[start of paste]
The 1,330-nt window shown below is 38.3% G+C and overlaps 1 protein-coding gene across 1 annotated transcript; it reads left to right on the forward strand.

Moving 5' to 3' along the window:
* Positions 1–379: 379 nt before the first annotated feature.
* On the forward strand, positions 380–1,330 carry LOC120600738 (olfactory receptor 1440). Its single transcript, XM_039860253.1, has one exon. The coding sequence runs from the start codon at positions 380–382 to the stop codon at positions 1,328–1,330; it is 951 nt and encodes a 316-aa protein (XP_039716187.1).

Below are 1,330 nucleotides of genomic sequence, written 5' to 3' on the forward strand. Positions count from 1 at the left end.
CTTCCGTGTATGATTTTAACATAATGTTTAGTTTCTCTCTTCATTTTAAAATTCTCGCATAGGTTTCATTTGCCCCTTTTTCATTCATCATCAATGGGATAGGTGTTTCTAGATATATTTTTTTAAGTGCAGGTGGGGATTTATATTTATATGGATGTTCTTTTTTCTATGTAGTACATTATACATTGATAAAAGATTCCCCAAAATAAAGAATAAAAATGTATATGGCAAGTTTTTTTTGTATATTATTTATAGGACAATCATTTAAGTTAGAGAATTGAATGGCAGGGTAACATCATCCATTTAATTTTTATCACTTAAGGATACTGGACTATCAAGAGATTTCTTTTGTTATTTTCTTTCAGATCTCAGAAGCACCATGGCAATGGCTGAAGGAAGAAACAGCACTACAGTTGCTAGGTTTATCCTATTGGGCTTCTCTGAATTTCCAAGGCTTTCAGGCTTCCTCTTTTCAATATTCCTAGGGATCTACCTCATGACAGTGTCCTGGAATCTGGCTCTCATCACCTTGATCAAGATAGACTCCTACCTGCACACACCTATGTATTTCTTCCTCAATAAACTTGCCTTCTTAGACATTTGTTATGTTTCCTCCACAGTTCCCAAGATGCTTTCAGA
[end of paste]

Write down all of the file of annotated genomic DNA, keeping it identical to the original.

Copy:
The 1,330-nt window shown below is 38.3% G+C and overlaps 1 protein-coding gene across 1 annotated transcript; it reads left to right on the forward strand.

Moving 5' to 3' along the window:
* Positions 1–379: 379 nt before the first annotated feature.
* On the forward strand, positions 380–1,330 carry LOC120600738 (olfactory receptor 1440). Its single transcript, XM_039860253.1, has one exon. The coding sequence runs from the start codon at positions 380–382 to the stop codon at positions 1,328–1,330; it is 951 nt and encodes a 316-aa protein (XP_039716187.1).

Below are 1,330 nucleotides of genomic sequence, written 5' to 3' on the forward strand. Positions count from 1 at the left end.
CTTCCGTGTATGATTTTAACATAATGTTTAGTTTCTCTCTTCATTTTAAAATTCTCGCATAGGTTTCATTTGCCCCTTTTTCATTCATCATCAATGGGATAGGTGTTTCTAGATATATTTTTTTAAGTGCAGGTGGGGATTTATATTTATATGGATGTTCTTTTTTCTATGTAGTACATTATACATTGATAAAAGATTCCCCAAAATAAAGAATAAAAATGTATATGGCAAGTTTTTTTTGTATATTATTTATAGGACAATCATTTAAGTTAGAGAATTGAATGGCAGGGTAACATCATCCATTTAATTTTTATCACTTAAGGATACTGGACTATCAAGAGATTTCTTTTGTTATTTTCTTTCAGATCTCAGAAGCACCATGGCAATGGCTGAAGGAAGAAACAGCACTACAGTTGCTAGGTTTATCCTATTGGGCTTCTCTGAATTTCCAAGGCTTTCAGGCTTCCTCTTTTCAATATTCCTAGGGATCTACCTCATGACAGTGTCCTGGAATCTGGCTCTCATCACCTTGATCAAGATAGACTCCTACCTGCACACACCTATGTATTTCTTCCTCAATAAACTTGCCTTCTTAGACATTTGTTATGTTTCCTCCACAGTTCCCAAGATGCTTTCAGA